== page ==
- Ask the audience a question. This is definitely a good strategy for certain markets. If you can work a question into your headline or description, test it out and see how it impacts the CTR. If someone is searching for something, and then you confirm what they are searching for, they are likely to click on your ad. Additionally, the tone of the question, along with the question mark, helps differentiate your ad from the others.
- Use specific numbers. This is a common copywriting trick that has been used for decades. Numbers create interest and specific numbers create curiosity. They won’t always perform better, but try to test the impact of including numbers in your ad. If you can, include a very specific number such as “314″ instead of “300+” or “76.83%” instead of “75%”. You don’t have to be 100% accurate with the numbers either, as long as you aren’t blatantly lying.
- Capitalize strategically. It is better to capitalize the first letter of every word? The first letter of important words? Just the first letter of words in the headline? Should you capitalize words in your display URL? You can never be sure until you have tested it, but it is something that you must test. I usually start out capitalizing everything, then try out any combinations I can think of.
- Borrow ideas from others. Another copywriting principle that has been in practice for decades is borrowing ideas from other ads. Although you should technically only take “ideas” (such as rewriting an ad about “pens” to work with your “cheese” keywords), you won’t get into any trouble copying direct competitors. Take some of the top (or your favorite) ads that are being shown for your keywords and mix them up to create something new. It they are at the top of the listings, they probably have a pretty good ad (or are paying out the nose).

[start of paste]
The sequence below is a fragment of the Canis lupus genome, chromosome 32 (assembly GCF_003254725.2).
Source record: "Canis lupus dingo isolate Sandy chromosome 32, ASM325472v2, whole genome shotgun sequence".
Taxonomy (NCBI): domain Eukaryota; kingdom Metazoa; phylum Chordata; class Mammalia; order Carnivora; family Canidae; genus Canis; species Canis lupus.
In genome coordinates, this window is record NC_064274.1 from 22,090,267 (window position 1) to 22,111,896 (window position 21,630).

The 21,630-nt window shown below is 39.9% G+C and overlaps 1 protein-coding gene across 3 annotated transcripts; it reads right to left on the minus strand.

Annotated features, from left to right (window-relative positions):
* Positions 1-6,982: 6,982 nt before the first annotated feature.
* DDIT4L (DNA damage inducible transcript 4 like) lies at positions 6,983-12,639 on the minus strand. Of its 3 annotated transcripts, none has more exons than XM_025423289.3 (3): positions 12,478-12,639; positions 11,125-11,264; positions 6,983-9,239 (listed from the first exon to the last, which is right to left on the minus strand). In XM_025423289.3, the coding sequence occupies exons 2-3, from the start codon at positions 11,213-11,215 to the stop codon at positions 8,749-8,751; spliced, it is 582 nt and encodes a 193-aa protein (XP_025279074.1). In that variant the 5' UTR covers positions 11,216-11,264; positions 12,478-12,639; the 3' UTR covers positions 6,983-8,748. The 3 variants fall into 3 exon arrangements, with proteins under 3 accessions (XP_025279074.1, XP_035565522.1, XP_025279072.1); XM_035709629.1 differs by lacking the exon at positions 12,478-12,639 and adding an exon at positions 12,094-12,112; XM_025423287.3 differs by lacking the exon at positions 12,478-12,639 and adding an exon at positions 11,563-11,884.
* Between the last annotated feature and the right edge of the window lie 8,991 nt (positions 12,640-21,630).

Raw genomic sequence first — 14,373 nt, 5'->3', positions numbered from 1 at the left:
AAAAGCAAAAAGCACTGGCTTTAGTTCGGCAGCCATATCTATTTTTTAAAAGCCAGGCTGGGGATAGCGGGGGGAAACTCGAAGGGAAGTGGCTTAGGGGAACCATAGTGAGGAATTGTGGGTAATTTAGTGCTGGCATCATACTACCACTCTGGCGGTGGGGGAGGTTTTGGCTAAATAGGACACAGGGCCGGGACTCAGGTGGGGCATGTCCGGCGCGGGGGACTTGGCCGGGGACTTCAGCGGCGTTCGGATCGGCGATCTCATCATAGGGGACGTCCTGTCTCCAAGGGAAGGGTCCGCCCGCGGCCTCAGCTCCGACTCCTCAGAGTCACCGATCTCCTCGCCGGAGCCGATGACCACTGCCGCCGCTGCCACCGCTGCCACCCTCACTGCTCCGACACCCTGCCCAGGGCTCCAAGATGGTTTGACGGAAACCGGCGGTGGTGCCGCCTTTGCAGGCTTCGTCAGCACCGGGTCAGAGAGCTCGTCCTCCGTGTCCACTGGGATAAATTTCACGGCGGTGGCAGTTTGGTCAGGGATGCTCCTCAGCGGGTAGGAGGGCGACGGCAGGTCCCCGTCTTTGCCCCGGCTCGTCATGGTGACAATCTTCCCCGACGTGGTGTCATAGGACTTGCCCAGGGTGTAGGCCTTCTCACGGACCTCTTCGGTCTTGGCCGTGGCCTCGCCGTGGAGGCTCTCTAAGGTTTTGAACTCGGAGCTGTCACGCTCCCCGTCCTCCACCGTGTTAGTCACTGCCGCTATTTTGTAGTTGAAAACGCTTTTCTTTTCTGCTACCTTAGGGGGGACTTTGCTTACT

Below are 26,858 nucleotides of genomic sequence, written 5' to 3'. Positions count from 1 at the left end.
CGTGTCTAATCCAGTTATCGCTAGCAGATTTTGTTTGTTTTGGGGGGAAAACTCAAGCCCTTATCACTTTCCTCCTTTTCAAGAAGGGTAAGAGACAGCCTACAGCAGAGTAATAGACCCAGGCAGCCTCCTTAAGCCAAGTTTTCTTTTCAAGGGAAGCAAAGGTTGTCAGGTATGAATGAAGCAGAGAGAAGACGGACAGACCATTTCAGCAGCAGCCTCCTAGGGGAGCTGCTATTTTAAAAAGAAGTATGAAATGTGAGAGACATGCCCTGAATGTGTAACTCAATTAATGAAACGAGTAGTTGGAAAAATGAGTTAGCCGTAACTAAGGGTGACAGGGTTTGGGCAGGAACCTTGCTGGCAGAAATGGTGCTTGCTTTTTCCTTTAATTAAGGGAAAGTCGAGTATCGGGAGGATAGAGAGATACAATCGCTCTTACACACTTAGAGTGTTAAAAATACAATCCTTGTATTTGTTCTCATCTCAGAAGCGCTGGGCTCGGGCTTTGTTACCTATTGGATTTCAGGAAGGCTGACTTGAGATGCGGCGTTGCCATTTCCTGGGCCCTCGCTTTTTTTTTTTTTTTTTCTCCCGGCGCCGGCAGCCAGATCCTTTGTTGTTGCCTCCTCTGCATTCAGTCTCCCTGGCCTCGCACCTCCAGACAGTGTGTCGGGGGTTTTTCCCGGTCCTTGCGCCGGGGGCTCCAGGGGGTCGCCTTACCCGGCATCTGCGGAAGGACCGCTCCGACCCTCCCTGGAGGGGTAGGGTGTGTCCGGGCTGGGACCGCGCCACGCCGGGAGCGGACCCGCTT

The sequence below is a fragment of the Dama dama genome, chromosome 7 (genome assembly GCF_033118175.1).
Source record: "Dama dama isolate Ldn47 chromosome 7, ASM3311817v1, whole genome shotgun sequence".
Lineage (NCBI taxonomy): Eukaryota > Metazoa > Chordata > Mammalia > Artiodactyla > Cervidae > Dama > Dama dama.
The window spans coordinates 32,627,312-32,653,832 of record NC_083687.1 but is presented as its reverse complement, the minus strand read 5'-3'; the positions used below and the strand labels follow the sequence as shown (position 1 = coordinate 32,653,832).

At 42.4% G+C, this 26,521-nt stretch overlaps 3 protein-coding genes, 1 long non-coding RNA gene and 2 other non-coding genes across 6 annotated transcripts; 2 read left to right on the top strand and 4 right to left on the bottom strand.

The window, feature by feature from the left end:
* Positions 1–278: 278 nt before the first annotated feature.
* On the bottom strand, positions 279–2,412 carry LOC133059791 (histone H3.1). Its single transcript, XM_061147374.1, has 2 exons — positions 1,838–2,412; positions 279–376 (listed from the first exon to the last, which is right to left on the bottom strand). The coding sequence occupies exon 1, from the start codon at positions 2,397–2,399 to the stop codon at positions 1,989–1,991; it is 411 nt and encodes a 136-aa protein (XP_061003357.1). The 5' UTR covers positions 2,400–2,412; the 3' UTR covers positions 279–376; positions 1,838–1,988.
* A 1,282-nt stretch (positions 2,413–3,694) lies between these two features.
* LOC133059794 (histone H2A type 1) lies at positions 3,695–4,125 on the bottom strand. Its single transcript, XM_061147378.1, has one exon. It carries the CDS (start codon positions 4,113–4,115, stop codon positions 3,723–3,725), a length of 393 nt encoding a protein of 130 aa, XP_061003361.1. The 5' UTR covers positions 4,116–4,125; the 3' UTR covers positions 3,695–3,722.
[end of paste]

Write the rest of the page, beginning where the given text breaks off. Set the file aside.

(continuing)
- Emphasize the benefits of your offer. Yet another age-old copywriting principle. Your audience doesn’t care how many features your are offering or how great they are, they want to know “What’s in it for me?” If you can tell them, in your ad, what benefit they will get from giving you their click, you will likely have a successful ad.
- Use words that evoke emotion. If you can effectively get people to feel emotions when reading your ad, they will probably feel compelled to click it. The list of emotion words goes on and on, so here is a nice guide to emotion words.
- Test multiple versions of your display URL. This was touched on in tip number 8, but needs to be expanded. While you should experiment with capitalization (i.e. “DomainName.com” vs “domainname.com”), you should also experiment with “www”, sub domains, and pages. It usually, but not always, increases the CTR when you include the keywords in your URL. You can essentially do this one of two ways: “Key-Words.DomainName.com” or “DomainName.com/Key-Words.” Although some uptight editors might disable these ads if the pages don’t actually exist, you can resubmit them and a nicer editor will realize that there is no harm done.